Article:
3. You have the target handler object (controller) available, as well as the result ModelAndView
  4. It is a bean, so you can use AOP with it (althoug that would be rare)

Q3.How to avoid multiple submission of Form to Server?

  1. Use JavaScript to disable the button a few ms after click. This will avoid multiple submits being caused by impatient users clicking multiple times on the button.
  2. Send a redirect after submit, this is known as Post-Redirect-Get (PRG) pattern. This will avoid multiple submits being caused by users pressing F5 on the result page and ignoring the browser warning that the data will be resend, or navigating back and forth by browser back/forward buttons and ignoring the same warning.
  3. Generate an unique token when the page is requested and put in both the session scope and as hidden field of the form. During processing, check if the token is there and then remove it immediately from the session and continue processing. If the token is not there, then block processing. This will avoid the aforementioned kinds of problems.

Q4.What is POST-REDIRECT-GET Pattern?
The client gets a page with a form.The form POSTs to the server.The server performs the action, and then redirects to another page.The client follows the redirect.
For example, say we have this structure of the website as below

  1. /posts (shows a list of posts and a link to “add post”) and / (view a particular post)
  2. /create (if requested with the GET method, returns a form posting to itself; if it’s a POST request, creates the post and redirects to the / endpoint)

For retrieving posts /posts/ might be implemented like this:

  1. Find the post with that ID in the database.
  2. Render a template with the content of that post.

For creating posts /posts/create might be implemented like this:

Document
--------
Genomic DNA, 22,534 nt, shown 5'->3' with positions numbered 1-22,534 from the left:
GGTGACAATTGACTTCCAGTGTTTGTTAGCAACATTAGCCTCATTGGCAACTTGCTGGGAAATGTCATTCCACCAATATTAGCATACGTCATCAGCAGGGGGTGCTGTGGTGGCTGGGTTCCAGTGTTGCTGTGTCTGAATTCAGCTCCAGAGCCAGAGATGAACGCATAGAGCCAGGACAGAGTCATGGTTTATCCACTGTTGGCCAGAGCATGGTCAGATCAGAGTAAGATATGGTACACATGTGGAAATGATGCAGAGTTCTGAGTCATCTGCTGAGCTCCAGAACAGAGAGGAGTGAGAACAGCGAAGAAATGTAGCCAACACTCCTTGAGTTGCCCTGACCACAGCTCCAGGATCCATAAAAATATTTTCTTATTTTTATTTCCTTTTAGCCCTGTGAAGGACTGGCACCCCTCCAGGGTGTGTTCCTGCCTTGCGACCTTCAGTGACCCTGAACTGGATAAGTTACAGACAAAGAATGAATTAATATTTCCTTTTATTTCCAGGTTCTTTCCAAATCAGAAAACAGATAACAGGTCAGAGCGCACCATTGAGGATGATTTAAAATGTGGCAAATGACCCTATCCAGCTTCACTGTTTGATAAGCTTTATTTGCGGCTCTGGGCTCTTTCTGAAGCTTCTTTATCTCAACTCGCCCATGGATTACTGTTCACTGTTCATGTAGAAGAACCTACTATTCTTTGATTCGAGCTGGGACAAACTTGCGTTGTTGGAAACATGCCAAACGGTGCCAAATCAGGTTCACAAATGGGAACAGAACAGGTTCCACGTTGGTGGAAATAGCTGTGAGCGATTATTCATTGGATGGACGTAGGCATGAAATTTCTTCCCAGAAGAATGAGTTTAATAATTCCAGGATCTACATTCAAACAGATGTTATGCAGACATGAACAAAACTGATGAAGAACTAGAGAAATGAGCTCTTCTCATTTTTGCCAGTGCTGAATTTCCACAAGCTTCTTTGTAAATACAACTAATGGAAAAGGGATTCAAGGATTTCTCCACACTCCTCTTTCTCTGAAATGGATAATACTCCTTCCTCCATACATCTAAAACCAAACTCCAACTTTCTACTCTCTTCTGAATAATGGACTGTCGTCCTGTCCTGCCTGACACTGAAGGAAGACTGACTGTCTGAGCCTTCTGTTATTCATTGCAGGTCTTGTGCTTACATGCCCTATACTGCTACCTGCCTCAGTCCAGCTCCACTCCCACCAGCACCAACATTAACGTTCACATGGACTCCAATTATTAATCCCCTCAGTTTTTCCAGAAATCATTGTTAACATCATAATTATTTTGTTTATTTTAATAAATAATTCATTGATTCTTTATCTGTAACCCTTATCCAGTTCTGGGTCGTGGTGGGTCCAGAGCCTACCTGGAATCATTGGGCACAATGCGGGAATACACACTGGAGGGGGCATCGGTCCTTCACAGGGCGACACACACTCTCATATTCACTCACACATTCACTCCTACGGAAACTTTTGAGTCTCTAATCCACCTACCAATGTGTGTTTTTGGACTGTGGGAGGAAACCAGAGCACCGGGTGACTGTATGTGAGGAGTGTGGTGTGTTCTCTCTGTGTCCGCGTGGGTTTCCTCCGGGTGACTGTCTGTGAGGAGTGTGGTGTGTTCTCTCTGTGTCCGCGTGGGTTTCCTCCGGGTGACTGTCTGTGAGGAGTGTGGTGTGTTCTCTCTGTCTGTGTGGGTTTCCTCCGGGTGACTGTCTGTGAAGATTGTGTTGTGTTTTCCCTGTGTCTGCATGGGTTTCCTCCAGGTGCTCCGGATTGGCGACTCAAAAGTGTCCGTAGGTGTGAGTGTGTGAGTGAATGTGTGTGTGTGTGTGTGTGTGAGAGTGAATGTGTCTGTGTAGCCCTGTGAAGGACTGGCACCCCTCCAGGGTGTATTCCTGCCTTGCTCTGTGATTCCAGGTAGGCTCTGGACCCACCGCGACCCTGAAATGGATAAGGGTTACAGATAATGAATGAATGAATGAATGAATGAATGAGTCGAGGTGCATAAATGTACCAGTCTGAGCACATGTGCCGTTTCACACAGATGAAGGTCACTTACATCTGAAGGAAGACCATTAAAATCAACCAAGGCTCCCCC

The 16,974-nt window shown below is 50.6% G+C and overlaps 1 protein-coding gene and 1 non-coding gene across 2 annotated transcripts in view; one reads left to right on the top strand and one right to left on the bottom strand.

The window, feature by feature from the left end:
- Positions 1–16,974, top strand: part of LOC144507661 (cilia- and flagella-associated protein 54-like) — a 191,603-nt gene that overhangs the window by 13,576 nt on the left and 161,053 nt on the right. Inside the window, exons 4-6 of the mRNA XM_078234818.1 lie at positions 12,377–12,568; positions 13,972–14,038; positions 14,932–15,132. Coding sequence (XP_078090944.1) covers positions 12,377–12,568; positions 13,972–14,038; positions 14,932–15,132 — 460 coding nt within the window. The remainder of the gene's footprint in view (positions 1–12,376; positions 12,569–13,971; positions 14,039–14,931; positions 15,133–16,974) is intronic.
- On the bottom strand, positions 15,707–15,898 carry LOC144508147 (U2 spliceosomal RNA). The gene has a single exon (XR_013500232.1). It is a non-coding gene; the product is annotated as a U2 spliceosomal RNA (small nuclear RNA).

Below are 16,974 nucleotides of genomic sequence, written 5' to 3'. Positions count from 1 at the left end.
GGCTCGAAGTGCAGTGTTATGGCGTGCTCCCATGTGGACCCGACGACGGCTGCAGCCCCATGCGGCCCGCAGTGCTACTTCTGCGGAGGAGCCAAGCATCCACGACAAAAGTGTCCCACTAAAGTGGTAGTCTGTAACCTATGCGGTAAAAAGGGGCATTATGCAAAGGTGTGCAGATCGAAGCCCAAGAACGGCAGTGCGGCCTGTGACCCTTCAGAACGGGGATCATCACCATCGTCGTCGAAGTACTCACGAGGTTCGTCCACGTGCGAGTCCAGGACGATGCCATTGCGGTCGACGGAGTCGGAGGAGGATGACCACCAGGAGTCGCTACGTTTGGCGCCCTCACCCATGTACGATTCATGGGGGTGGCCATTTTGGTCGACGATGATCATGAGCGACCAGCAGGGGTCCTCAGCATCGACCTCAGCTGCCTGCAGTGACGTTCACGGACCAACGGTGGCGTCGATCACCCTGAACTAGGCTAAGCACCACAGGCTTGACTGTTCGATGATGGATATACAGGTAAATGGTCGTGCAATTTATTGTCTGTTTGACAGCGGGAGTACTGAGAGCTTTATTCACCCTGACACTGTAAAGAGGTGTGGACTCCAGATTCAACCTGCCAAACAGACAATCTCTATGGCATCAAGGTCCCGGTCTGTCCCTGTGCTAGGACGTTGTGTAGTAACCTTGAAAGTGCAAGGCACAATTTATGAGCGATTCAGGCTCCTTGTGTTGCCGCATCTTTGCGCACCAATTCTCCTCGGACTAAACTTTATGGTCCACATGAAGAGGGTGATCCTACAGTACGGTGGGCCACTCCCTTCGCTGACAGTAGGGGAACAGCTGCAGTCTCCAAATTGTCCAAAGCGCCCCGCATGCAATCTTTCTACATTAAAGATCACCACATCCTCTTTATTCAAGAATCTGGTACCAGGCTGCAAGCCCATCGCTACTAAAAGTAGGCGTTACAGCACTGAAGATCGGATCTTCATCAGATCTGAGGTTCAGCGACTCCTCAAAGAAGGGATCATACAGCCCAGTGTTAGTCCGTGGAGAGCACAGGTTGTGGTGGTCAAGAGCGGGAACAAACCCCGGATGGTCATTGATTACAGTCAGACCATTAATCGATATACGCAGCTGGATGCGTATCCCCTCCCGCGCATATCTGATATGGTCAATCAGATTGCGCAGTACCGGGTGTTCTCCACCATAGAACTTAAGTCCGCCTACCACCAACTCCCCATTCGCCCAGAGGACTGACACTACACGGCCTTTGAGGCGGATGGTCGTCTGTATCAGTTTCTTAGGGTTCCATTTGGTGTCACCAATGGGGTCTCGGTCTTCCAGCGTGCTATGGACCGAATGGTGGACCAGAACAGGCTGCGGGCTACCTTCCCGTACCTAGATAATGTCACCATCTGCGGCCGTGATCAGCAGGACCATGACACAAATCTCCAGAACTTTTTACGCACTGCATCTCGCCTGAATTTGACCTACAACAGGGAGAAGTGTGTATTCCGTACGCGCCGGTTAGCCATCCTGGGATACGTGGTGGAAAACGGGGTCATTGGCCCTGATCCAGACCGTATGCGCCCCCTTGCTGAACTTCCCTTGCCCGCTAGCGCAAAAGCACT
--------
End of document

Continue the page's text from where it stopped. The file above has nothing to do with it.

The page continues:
1. If the request is a GET request for the Insert posts page Show an empty form with the target set to itself and the method set to POST.
  2. If the request is a POST request
    • Validate the fields.
    • If there are invalid fields, show the form again with errors indicated.
  3. Otherwise, if all fields are valid
    • Add the post to the database.
    • Redirect to /posts/ (where is returned from the call to the database)

null

To customize request parameter data binding, we can use @InitBinder annotated methods within our controller.

  1. The @InitBinder annotated methods will get called on each HTTP request if we don’t specify the ‘value’ element of this annotation.
  2. Each time this method is called a new instance of WebDataBinder is passed to it.
  3. To be more specific about which objects our InitBinder method applies to, we can supply ‘value’ element of the annotation @InitBinder. The ‘value’ element is a single or multiple names of command/form attributes and/or request parameters that this init-binder method is supposed to apply to.
    @InitBinder("User")
    public void customizeBinding (WebDataBinder binder) 
    {
      .
      .
      .
    }

@Controller
@RequestMapping("/register")
public class UserRegistrationController 
{
    @InitBinder("user")
    public void customizeBinding (WebDataBinder binder) 
    {
        SimpleDateFormat dateFormatter = new SimpleDateFormat("yyyy-MM-dd");
        dateFormatter.setLenient(false);
        binder.registerCustomEditor(Date.class, "dateOfBirth", new CustomDateEditor(dateFormatter, true));
    }
    
    .
    . 
}